Finding new ways to reach news avoiders

The existing media ecosystem suits news junkies relatively well, but it fails a huge number of casual consumers. This failure is a massive market opportunity, one that’s becoming easier to see as we hurtle toward a new year.

One of my final segments on CNN’s “Reliable Sources” was about the exhausting nature of the modern news cycle and the resulting rise of “selective news avoidance,” a term highlighted by the Reuters Institute for the Study of Journalism.

The issue isn’t new. Outlets like Nieman Lab have been writing about news avoiders for years. In the United States, some people who rarely keep up with the news like it that way, perhaps to protect their own sanity. And another subset, mostly on the right, shun America’s main news sources and opt into an alternative media system that supplies very little reporting but lots of rage bait. But a great number of other Americans are reachable with thoughtful new approaches to storytelling and distribution.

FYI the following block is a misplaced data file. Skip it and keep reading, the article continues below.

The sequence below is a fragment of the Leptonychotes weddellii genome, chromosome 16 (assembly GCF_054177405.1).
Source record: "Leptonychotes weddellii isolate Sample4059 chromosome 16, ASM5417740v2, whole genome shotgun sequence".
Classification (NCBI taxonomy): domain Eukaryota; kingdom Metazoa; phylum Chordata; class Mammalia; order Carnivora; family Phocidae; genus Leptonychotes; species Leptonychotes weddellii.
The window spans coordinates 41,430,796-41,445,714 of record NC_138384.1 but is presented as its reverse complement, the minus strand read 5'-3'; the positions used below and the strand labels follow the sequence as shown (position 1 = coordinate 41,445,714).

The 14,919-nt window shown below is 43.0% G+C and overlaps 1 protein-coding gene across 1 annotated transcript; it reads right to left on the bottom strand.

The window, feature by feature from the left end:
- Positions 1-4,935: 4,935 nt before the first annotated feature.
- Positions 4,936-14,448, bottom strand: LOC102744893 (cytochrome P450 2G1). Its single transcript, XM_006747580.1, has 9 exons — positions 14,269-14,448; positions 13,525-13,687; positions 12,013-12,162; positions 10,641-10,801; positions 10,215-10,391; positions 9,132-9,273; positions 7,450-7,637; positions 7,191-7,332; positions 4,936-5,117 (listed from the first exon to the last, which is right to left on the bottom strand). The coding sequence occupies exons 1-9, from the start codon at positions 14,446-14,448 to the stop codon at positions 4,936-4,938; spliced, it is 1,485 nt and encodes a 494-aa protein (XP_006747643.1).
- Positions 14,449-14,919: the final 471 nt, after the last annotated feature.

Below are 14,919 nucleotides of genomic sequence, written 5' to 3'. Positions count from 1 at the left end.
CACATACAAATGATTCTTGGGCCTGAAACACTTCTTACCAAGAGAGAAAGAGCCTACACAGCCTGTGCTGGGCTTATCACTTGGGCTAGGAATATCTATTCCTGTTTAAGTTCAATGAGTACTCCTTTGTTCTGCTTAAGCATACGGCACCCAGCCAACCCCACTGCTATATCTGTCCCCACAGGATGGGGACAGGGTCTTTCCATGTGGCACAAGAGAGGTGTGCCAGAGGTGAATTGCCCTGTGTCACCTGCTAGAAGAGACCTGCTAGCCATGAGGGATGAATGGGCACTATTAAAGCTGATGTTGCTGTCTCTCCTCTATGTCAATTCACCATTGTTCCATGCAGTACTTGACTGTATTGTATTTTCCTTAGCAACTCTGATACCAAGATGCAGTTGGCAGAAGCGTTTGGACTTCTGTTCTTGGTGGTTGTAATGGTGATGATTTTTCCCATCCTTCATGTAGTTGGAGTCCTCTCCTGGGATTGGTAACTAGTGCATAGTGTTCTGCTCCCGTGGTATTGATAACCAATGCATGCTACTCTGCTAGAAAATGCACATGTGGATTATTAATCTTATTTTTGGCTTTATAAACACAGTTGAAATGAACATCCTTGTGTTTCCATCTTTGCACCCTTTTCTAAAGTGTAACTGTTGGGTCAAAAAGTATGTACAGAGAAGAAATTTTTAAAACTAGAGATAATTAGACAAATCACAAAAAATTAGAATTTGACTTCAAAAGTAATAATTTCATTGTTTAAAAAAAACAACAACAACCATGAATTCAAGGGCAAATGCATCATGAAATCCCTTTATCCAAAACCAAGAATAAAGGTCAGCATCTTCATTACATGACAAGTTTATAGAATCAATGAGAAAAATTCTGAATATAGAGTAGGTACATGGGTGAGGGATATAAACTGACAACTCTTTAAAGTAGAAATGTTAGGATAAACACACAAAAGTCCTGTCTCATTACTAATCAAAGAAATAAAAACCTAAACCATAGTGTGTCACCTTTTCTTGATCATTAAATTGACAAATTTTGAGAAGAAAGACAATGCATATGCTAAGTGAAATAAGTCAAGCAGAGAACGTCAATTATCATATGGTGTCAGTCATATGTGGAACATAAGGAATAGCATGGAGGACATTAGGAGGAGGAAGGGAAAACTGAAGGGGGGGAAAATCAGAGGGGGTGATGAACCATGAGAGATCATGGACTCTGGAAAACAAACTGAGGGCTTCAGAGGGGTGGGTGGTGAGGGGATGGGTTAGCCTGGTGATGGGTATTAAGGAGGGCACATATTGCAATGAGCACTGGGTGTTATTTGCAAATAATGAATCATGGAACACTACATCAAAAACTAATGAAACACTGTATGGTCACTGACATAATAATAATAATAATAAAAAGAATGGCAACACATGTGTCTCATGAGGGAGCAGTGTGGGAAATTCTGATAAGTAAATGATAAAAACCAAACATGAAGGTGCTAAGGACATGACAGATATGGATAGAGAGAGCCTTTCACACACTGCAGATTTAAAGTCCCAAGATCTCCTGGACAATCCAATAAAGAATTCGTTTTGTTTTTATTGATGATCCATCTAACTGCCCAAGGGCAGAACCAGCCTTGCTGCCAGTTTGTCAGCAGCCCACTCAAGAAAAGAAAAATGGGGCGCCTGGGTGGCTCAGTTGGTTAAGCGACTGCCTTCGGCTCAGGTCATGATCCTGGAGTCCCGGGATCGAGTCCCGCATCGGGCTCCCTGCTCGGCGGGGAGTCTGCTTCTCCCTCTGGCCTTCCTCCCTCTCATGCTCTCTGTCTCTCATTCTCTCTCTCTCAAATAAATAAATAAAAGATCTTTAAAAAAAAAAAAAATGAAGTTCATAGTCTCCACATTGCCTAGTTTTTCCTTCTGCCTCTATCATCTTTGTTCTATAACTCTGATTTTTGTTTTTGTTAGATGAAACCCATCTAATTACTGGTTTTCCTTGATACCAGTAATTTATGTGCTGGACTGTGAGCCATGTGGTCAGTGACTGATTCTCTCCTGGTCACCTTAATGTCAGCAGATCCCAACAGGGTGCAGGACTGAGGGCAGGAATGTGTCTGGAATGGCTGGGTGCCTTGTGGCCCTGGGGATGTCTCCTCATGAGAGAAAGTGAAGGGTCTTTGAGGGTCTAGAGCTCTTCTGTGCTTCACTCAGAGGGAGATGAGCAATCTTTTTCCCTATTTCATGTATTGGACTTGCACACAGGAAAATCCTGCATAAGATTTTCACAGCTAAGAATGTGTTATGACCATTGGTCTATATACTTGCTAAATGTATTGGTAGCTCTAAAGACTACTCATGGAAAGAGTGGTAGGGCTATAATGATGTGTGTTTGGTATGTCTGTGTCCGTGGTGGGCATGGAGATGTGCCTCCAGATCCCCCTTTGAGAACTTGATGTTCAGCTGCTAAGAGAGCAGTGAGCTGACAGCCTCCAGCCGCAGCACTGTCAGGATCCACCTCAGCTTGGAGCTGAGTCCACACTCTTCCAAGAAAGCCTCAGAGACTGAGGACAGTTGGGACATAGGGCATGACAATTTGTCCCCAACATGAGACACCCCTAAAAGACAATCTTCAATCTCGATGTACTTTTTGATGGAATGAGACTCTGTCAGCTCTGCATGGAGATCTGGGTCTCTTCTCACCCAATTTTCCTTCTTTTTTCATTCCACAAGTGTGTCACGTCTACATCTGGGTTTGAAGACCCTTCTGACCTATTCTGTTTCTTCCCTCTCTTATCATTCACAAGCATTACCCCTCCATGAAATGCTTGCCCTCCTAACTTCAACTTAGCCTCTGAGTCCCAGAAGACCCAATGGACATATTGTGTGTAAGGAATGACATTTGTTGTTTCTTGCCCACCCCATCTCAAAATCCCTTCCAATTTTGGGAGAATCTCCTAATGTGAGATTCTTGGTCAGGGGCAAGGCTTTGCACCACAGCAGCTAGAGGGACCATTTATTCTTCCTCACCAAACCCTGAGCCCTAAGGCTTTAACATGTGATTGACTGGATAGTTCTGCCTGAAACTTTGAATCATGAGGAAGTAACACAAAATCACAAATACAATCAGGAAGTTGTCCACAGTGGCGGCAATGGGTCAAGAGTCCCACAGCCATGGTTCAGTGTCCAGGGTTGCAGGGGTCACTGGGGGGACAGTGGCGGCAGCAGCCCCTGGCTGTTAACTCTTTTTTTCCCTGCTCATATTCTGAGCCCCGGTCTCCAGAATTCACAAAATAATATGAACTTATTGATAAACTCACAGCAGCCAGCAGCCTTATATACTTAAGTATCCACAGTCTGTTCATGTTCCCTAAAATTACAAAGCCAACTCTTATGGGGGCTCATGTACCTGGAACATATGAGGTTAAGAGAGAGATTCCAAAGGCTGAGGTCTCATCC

Think about the way a typical day-of news story is constructed: If you’re not steeped in the most recent developments, it seems to start in the middle rather than at the beginning. Headlines, push alerts and social posts also tend to favor the news junkie over the grazer. There are sound business reasons for this — but it leaves a terrific amount of space for new businesses to emerge. And in 2023, they will. Let’s make it harder to avoid the news and a whole lot easier to get caught up.

Brian Stelter, former anchor of CNN’s “Reliable Sources,” is the Walter Shorenstein Media and Democracy Fellow at Harvard Kennedy School’s Shorenstein Center on Media, Politics and Public Policy.

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